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Showing posts from May, 2018


Changing tides Global bond yields have, over the past few months, started to rise as markets expect inflation to perk up and central banks shift gears towards a more hawkish monetary stance. The United States Federal Reserve, a few months ago, declared its intent to start the process of unwinding its previous bond purchases and therefore shrink liquidity. US bond yields consequently spiked to 2.74%. German treasury bills too have risen from 0.41% to 0.77% over the past twelve months, prodded by comments from Mario Draghi, the head of the European Central Bank, that future bond purchases by the ECB will begin to moderate. All of this is in the backdrop of robust economic growth in America at 2.3% and in the Eurozone at 2.5% last year. Since the global financial crisis, central banks kept credit markets functioning, bailed out banks and provided assurances to wobbly bond markets. Perhaps, the protracted era of bonhomie is coming to an end as the interest rate cycle begins to tur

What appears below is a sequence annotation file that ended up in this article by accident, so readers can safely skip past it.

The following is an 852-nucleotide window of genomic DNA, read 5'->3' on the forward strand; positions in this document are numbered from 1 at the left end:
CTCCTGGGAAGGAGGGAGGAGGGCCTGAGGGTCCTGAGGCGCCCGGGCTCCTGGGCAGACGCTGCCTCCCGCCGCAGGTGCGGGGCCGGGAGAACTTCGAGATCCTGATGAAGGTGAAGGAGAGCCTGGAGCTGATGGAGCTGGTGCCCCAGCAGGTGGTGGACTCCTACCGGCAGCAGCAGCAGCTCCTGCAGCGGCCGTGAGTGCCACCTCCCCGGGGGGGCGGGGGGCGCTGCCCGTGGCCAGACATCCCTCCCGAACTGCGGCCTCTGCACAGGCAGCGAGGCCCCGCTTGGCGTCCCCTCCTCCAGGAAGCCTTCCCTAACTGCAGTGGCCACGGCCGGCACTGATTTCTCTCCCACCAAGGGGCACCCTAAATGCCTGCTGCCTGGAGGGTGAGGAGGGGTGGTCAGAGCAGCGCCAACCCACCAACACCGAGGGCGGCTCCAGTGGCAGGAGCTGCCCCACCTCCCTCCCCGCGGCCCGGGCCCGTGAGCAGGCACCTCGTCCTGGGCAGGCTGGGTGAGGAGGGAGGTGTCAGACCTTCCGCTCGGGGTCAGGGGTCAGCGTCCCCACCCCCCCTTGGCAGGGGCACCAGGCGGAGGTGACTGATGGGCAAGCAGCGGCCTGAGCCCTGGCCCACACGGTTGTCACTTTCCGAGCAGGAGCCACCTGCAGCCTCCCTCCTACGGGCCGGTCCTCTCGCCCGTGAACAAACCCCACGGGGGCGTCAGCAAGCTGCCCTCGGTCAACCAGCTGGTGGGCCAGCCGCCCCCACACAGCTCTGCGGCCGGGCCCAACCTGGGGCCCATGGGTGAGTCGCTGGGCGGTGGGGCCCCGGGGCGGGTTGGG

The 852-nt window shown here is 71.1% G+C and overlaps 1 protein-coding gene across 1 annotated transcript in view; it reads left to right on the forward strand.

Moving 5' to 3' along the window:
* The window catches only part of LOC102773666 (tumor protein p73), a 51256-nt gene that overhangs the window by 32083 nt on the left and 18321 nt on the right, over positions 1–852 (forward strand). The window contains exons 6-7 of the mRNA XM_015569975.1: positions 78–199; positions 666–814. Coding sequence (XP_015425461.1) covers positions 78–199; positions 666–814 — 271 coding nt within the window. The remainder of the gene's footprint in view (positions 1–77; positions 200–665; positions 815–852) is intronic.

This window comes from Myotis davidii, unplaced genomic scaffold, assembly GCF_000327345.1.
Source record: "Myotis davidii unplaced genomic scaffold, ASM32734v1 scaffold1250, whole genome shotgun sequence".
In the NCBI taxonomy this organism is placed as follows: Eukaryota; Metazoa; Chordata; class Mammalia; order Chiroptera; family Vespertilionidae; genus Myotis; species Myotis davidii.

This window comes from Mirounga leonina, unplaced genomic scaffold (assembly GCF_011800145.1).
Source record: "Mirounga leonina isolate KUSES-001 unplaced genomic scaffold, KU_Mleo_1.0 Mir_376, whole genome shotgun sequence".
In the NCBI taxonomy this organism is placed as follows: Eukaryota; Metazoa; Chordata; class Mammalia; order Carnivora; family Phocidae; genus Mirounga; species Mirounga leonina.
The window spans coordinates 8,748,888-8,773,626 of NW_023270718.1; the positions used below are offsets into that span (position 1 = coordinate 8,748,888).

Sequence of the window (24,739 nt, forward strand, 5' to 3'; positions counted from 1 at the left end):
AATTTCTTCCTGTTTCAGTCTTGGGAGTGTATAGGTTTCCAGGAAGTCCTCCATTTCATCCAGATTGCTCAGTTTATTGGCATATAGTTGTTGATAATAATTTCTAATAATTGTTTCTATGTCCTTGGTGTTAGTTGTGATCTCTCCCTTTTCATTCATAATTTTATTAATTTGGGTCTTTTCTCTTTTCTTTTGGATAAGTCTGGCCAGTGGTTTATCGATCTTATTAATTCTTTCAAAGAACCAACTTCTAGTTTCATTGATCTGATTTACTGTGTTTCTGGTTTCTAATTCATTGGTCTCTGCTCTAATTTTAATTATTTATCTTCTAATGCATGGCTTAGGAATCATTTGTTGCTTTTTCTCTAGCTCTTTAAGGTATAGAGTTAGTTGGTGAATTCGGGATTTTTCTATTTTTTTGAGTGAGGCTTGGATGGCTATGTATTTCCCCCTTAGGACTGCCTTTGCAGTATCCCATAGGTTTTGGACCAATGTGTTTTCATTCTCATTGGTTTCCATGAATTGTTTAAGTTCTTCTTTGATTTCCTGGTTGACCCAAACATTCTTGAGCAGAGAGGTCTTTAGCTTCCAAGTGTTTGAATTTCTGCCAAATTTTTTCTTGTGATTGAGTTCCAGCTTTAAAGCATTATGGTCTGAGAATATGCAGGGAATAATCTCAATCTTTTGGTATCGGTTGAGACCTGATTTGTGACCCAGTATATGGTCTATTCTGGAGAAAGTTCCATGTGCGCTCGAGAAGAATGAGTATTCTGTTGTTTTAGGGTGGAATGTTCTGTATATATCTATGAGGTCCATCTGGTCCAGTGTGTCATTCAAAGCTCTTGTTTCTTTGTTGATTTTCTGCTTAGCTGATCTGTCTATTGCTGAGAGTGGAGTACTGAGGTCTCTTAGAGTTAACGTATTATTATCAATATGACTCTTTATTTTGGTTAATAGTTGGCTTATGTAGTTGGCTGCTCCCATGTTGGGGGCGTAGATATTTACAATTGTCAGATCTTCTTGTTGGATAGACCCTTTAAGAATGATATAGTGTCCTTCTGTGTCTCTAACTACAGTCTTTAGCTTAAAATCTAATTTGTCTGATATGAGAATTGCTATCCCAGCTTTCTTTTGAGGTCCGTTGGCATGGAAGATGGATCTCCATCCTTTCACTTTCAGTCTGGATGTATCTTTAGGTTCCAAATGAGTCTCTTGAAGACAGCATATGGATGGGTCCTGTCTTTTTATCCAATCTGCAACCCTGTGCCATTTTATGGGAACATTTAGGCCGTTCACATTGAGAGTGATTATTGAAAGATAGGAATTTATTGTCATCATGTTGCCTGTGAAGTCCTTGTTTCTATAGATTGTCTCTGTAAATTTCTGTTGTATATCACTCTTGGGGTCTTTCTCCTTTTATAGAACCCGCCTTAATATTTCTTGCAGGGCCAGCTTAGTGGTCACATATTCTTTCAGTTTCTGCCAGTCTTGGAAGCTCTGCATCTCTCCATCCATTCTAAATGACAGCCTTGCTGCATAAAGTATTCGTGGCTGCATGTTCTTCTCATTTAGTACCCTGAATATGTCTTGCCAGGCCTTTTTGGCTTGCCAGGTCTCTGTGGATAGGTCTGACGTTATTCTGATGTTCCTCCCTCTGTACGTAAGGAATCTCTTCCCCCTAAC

Clouds on the horizon India’s economy has accelerated over the last couple of quarters with GDP growth around 7.2% between October and December. This is led mainly by robust consumer demand manifested most evidently in rising automobile sales, representative of buoyancy in urban and rural spending. More importantly, there are now perceptible signs of a turning investment cycle complemented by a recovery in the agricultural economy. Barring misfortunes within the banking system such as the recent one involving Punjab National Bank, the recapitalisation initiative should spur lending, especially to small and medium enterprises that rarely have access to other forms of funding, specifically the equity and bond markets. We believe that this momentum will be sustained in the coming year and expect GDP growth to rise to between 7% and 7.5%. Oil prices that surged last year have begun to moderate and with new shale supplies kicking in, should hopefully soften over the coming months.